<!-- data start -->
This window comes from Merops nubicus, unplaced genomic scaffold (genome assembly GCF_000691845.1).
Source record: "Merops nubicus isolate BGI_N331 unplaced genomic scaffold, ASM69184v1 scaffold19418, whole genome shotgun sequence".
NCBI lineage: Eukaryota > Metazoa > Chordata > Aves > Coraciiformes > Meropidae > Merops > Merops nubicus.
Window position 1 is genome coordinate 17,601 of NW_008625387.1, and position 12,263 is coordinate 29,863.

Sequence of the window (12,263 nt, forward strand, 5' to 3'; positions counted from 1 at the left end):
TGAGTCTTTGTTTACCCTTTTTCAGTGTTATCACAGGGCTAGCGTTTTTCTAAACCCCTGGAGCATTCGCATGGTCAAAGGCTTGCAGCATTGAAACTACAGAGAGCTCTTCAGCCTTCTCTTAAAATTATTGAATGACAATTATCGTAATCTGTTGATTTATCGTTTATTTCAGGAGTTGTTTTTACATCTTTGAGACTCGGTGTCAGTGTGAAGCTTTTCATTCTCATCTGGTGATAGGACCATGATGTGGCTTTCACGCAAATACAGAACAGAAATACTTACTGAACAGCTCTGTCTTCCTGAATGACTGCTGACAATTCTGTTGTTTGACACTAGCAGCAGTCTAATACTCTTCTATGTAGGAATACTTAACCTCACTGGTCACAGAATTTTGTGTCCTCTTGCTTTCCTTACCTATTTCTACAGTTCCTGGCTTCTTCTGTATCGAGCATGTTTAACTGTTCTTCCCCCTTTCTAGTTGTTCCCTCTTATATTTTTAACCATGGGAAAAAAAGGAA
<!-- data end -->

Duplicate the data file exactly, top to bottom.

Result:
This window comes from Merops nubicus, unplaced genomic scaffold (genome assembly GCF_000691845.1).
Source record: "Merops nubicus isolate BGI_N331 unplaced genomic scaffold, ASM69184v1 scaffold19418, whole genome shotgun sequence".
NCBI lineage: Eukaryota > Metazoa > Chordata > Aves > Coraciiformes > Meropidae > Merops > Merops nubicus.
Window position 1 is genome coordinate 17,601 of NW_008625387.1, and position 12,263 is coordinate 29,863.

Sequence of the window (12,263 nt, forward strand, 5' to 3'; positions counted from 1 at the left end):
TGAGTCTTTGTTTACCCTTTTTCAGTGTTATCACAGGGCTAGCGTTTTTCTAAACCCCTGGAGCATTCGCATGGTCAAAGGCTTGCAGCATTGAAACTACAGAGAGCTCTTCAGCCTTCTCTTAAAATTATTGAATGACAATTATCGTAATCTGTTGATTTATCGTTTATTTCAGGAGTTGTTTTTACATCTTTGAGACTCGGTGTCAGTGTGAAGCTTTTCATTCTCATCTGGTGATAGGACCATGATGTGGCTTTCACGCAAATACAGAACAGAAATACTTACTGAACAGCTCTGTCTTCCTGAATGACTGCTGACAATTCTGTTGTTTGACACTAGCAGCAGTCTAATACTCTTCTATGTAGGAATACTTAACCTCACTGGTCACAGAATTTTGTGTCCTCTTGCTTTCCTTACCTATTTCTACAGTTCCTGGCTTCTTCTGTATCGAGCATGTTTAACTGTTCTTCCCCCTTTCTAGTTGTTCCCTCTTATATTTTTAACCATGGGAAAAAAAGGAA